What’s changing in the relationship between brands and consumers?

Think of what your routine was like 20 years ago. Many things have changed, many became faster. We don’t talk over the internet the same way, we carry hundreds of songs with us everywhere we go and buy products with one click. At every moment, at a smaller or larger scale, our relationship to information

INFO

Think of what your routine was like 20 years ago. Many things have changed, many became faster. We don’t talk over the internet the same way, we carry hundreds of songs with us everywhere we go and buy products with one click. At every moment, at a smaller or larger scale, our relationship to information and technology is going through changes – and adapting our habits to those changes has become normal.

In the universe of brands it’s not any different: finding solutions that fit the continuing market transformations and proposing experiences and ways of communicating that connect with a demanding audience are constant challenges for companies. After all, what can they expect from the future?

This year at South by Southwest (SXSW), one of the main music, technology and creative economy festivals, discussions were held on the changes in the relationship between brands and consumers, which will become even stronger in the coming years. The most relevant ones were compiled into a report made by ABEDESIGN in partnership with CoolHow, and three of those will be explored in today’s article.

Speed is essential

According to Facebook, mobile devices made us 41% faster. That speed influences the way we consume content and creates a predisposition towards solutions that reach us wherever we are and in the fastest way possible. Therefore it’s essential that brands stay alert and find ways to offer a more complete and dynamic experience.

Giphy, the largest GIF platform in the world, is a great example of how to be in tune with the needs of the audience. Because they are quick and universal they are able to reach people, grab attention for a post or an important email and build a more intimate relationship with the clients. One of the reasons for that popularity is that visual pieces are processed 60 thousand times faster in the digital environment than conventional texts. Therefore, using GIFs in an online action can make the difference.

The conclusion from research done in 2015 by Microsoft makes GIFs even more attractive: the average attention span of an adult person dropped to 8 seconds, shorter than that of a goldfish. Which means people want quick and useful informations – and if they are fun, all the better.

Collaboration is a trend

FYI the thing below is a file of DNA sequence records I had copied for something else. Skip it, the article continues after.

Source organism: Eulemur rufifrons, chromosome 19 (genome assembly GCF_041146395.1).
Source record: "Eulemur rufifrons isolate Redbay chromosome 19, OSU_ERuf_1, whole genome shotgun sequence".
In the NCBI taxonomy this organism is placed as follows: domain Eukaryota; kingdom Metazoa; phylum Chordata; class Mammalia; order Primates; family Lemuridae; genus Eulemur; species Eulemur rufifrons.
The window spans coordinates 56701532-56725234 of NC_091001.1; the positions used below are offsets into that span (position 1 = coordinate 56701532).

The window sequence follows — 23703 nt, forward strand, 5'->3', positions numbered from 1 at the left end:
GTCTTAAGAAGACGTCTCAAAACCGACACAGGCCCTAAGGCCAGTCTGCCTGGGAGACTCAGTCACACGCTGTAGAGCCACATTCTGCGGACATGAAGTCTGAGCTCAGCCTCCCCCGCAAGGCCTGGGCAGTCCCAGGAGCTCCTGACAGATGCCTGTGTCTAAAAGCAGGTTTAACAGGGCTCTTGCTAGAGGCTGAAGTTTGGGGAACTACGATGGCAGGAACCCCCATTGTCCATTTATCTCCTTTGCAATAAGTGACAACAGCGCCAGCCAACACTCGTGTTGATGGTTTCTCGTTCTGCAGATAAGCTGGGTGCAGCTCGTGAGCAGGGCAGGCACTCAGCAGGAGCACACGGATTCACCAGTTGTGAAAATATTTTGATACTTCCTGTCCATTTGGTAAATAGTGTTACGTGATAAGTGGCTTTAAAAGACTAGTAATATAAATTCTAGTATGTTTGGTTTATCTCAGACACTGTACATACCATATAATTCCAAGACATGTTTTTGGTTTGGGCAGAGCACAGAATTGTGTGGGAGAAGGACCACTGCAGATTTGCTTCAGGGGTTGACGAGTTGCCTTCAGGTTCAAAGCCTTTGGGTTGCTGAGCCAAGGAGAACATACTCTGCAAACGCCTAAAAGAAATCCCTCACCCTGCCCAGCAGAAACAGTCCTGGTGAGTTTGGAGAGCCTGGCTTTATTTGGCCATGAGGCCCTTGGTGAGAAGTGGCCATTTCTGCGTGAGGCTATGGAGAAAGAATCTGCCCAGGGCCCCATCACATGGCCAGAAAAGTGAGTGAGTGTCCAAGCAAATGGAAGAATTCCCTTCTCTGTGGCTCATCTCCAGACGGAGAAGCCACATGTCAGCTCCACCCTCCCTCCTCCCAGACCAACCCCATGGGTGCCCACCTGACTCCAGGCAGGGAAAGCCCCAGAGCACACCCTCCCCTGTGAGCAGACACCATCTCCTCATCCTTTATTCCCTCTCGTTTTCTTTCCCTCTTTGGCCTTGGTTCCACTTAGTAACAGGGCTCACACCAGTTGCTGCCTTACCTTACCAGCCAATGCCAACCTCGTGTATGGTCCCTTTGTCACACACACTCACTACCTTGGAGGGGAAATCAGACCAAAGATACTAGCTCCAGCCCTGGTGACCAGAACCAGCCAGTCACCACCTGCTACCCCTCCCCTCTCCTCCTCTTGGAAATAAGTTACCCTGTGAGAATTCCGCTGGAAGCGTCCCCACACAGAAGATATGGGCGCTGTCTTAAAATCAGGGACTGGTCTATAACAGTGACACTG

Make no mistake: when we say trend, we don’t mean something fleeting. Collaboration between brands and consumers is seen by companies as a way to innovate and face challenges. Listening to your audience is increasingly more fundamental for the future of brands, which have already started understanding that different repertoires create a more favorable atmosphere for the generation of ideas and solutions.

Several companies, like Nike (pictured below), Nissan and Ruffles already allow or have allowed for customization in some marketing campaigns for their products, be it in the colors, the functionalities or the flavors. With that, customers feel empowered and sense the brand talking directly to them instead of the masses.

A new, more demanding generation

People have mobile devices in their hands with all of the information they need about the different qualities and prices of a product. They can also exchange opinions easily and alert future consumers if the product doesn’t live up to expectations. And more: they can question organizations directly about their practices, in case these are prejudiced or environmentally irresponsible.

In that context, it’s important that brands understand when and how to position themselves regarding certain topics. That positioning must be authentic and really reflect the company’s values. It’s not enough to defend female representativity and not have women in leadership positions internally, for instance.

An example of a company which positions itself for a cause is Renner. Recently, in order to connect with their young and engaged audience, the company launched a t-shirt collection for the LGBT Pride Parade and a Valentine’s Day campaign with homosexual couples (video below).

In your opinion, what will be the most relevant trends in the relationship between brands and consumers in the coming years? Tell us!